But current international law says a country’s exclusive economic zone stretches into the water 200 miles from its territorial edge. James Stovall, legal counsel to the Federated States of Micronesia, wonders whether a nation could lose it all—its homeland and its economic engine.
STOVALL: In the case of Micronesia, which is 600 islands scattered around something roughly the size of the continental US, you wind up with a vast region of economic zone. So what happens from a legal standpoint, when the island goes underwater, does that economic zone disappear? These are not questions that have been answered.
TAJ: Legal scholars are working with small island nations to make their current boundaries permanent with the UN. They think the international body will be willing to accommodate the ongoing economic needs of nations facing flooding due to climate change, and would also be unlikely to kick a sunken nation out of the General Assembly.
What’s less clear is what would happen to the people who lose their homeland. Columbia law professor Michael Gerrard says past environmental destruction in the Marshall Islands indicates one approach. After the U.S. tested nuclear weapons there in the 40s and 50s, communities were forced to abandon contaminated islands.
GERRARD: The atoll of Bikini was where many of these tests took place. People could no longer live in Bikini because of the residual radiation, but Bikini still has a town hall on the capital island of Majuro, the displaced people of Bikini still elect a Senator to the national parliament, and people go to the Bikini town hall to collect food stamps and welfare benefits.
TAJ: But relocating the entire population of a sovereign country to a new land is more complicated. Jim Stovall remembers what happened to a tiny island state near Micronesia, called Narua.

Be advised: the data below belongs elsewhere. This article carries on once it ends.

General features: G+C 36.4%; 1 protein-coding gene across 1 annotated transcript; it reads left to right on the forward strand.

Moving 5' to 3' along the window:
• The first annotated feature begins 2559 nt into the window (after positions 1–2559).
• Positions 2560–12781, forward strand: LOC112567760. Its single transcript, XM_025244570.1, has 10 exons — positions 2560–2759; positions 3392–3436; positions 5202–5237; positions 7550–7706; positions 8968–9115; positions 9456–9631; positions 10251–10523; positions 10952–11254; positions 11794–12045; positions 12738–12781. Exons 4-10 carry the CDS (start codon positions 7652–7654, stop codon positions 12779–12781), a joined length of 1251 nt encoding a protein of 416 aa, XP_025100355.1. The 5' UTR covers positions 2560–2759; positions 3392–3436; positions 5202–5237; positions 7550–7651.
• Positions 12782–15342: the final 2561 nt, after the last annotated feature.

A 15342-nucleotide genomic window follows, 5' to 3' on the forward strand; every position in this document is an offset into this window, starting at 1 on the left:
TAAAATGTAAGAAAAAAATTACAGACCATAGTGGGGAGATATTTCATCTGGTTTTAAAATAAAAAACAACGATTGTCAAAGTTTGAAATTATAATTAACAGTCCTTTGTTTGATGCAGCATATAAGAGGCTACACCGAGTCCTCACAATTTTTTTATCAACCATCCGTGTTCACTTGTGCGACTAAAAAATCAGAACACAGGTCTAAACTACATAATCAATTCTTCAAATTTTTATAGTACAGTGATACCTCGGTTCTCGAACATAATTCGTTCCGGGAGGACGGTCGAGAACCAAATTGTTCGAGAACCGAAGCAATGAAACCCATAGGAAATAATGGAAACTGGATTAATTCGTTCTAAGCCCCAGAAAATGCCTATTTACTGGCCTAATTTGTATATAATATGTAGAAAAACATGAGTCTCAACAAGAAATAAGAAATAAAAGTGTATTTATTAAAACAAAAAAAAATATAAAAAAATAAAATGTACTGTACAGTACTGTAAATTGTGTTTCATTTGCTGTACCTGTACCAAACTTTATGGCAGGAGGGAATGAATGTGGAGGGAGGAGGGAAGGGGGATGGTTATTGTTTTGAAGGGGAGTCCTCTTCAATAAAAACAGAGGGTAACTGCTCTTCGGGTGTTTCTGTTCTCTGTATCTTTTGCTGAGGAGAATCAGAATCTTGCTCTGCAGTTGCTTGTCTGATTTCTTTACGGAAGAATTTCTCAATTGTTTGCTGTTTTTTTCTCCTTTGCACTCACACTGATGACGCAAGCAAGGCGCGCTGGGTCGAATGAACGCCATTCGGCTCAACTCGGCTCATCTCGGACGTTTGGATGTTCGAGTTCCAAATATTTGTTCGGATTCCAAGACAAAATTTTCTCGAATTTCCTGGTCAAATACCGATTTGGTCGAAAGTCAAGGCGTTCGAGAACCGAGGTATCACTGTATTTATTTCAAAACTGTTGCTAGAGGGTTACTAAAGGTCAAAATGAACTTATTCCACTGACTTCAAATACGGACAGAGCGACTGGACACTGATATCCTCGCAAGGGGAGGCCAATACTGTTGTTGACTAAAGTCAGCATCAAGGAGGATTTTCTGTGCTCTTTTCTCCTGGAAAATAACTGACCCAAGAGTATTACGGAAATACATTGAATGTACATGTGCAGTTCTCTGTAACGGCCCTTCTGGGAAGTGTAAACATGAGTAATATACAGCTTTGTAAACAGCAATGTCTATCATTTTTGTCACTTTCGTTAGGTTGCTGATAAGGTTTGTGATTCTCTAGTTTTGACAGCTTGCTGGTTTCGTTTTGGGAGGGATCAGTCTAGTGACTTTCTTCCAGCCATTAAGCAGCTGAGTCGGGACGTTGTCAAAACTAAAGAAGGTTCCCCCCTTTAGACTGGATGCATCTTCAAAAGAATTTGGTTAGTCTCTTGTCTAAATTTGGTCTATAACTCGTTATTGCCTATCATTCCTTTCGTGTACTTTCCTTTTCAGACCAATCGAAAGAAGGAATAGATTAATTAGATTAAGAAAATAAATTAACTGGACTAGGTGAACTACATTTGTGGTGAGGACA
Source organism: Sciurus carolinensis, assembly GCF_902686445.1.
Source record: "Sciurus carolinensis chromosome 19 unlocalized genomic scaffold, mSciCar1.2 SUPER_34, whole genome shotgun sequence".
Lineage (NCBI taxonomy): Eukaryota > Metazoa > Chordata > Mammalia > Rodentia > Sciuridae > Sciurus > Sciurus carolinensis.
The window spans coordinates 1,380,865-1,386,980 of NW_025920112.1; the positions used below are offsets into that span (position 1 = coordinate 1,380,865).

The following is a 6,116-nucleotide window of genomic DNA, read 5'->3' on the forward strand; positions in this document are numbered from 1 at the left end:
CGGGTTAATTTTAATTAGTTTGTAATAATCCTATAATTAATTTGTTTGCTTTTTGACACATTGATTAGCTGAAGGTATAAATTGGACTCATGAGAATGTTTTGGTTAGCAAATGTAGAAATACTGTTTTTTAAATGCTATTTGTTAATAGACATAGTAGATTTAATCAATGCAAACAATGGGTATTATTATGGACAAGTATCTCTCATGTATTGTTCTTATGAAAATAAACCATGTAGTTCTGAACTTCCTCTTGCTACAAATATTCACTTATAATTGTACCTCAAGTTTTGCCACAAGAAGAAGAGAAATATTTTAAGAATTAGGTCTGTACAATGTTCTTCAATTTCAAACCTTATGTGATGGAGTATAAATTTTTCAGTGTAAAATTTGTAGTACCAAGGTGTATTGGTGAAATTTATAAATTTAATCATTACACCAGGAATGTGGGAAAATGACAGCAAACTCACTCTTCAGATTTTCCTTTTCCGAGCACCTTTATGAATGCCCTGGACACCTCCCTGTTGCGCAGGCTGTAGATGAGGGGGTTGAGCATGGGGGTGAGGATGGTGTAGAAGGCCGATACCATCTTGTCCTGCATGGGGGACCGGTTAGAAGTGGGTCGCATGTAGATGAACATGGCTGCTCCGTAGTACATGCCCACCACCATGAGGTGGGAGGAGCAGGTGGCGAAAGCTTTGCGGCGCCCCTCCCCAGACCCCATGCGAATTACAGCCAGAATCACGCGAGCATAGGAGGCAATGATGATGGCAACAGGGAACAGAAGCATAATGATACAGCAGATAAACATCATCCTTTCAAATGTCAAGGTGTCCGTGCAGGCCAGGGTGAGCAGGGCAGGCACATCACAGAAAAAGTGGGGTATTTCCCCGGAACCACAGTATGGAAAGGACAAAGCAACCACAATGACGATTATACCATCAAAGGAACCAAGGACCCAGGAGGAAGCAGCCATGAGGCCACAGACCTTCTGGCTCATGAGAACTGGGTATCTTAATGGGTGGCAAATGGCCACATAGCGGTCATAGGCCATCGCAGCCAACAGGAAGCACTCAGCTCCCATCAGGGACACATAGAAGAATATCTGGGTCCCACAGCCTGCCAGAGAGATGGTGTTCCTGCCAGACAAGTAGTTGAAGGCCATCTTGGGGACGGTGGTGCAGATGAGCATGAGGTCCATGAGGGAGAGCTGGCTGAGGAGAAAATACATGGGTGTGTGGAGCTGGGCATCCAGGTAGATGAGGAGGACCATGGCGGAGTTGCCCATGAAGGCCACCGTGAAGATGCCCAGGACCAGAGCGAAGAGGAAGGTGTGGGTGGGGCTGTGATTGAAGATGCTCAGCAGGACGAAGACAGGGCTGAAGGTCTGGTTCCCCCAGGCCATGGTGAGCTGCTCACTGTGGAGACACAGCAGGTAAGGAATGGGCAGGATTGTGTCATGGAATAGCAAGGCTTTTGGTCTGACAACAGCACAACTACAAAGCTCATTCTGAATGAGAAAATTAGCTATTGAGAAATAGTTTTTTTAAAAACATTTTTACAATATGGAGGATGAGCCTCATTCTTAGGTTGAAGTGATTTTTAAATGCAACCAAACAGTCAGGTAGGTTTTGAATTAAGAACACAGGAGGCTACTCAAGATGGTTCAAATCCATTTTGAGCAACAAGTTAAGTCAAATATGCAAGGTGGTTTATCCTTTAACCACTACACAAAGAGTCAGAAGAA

STOVALL: Narua is a phosphate island, and was mined for many years by an Australian conglomerate that just mined it down to the sea level basically. So they worked out an arrangement that the population would be moved to a place in Australia. They were not able to find any place that was willing to accommodate them.
TAJ: Narua considered taking the matter to the International Court of Justice in the Hague, but eventually agreed to a complicated plan that required Australia hauling shiploads of dirt to help restore the island.
STOVALL: (laughter) This is, I think, a pretty good example of why you don't just say, well, let's move these people someplace else.
TAJ: Stovall says Micronesia prefers to stay put, and urges industrialized countries to cut back on their emissions. It’s also opposed plans to expand a coal plant in the Czech Republic, using a legal intervention normally reserved for neighboring countries. It marks the first time a country has claimed to be threatened by a polluter more than 7,000 miles away, and could set an important international precedent for legal efforts to slow climate change.
Some islands are already taking steps like
building sea walls to adapt to a changing climate, but if the world can keep temperatures, and sea levels down, then all those other questions about what happens to a country when its land mass is swallowed by the sea might just remain a purely academic discussion. For Living on Earth, I’m Mitra Taj in Washington.